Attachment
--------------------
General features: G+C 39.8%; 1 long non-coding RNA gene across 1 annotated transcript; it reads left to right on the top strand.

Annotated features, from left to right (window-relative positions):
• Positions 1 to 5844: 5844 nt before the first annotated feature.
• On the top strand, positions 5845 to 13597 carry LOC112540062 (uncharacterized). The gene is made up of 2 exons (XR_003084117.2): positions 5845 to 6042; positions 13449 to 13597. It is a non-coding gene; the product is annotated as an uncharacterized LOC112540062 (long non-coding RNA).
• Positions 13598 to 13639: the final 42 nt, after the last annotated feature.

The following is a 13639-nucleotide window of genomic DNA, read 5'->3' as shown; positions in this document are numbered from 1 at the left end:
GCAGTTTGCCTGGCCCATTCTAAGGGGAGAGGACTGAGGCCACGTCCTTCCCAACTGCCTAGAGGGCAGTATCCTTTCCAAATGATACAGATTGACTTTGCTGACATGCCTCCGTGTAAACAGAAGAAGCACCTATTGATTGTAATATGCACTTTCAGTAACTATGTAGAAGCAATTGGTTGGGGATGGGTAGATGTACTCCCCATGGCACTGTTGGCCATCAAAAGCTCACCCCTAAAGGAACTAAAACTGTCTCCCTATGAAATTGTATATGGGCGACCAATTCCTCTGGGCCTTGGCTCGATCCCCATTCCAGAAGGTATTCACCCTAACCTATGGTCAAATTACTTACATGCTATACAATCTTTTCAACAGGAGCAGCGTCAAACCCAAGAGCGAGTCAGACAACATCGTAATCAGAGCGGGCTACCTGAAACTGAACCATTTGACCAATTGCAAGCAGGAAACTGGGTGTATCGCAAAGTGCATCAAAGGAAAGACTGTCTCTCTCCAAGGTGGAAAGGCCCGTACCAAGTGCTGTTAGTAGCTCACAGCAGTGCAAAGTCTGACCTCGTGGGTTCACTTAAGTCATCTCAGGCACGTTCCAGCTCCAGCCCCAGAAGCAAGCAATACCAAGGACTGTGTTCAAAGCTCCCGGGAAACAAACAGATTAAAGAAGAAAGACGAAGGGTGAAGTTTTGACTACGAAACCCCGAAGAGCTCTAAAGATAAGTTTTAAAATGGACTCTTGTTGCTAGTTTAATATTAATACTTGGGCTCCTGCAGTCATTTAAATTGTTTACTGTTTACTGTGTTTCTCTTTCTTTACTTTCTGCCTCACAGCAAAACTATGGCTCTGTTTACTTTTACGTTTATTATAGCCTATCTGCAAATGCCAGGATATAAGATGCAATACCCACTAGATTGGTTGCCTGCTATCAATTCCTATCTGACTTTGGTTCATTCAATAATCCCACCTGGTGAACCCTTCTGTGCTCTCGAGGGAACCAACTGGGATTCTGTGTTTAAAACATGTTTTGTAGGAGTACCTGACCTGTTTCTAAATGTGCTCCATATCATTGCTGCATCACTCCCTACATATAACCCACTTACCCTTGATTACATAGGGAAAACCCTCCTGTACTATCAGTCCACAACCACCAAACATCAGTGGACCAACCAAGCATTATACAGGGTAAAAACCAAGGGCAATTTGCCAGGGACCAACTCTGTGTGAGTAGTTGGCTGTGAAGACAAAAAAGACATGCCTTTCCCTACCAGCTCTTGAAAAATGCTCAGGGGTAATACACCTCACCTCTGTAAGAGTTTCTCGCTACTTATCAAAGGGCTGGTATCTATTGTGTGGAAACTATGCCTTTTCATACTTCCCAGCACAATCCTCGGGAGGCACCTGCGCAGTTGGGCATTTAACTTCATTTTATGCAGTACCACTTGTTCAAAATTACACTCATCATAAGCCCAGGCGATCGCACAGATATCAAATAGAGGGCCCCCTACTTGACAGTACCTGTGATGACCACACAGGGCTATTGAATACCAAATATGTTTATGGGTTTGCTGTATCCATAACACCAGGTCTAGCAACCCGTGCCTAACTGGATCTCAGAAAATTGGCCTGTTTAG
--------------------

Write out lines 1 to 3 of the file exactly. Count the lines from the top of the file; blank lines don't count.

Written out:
General features: G+C 39.8%; 1 long non-coding RNA gene across 1 annotated transcript; it reads left to right on the top strand.

Annotated features, from left to right (window-relative positions):
• Positions 1 to 5844: 5844 nt before the first annotated feature.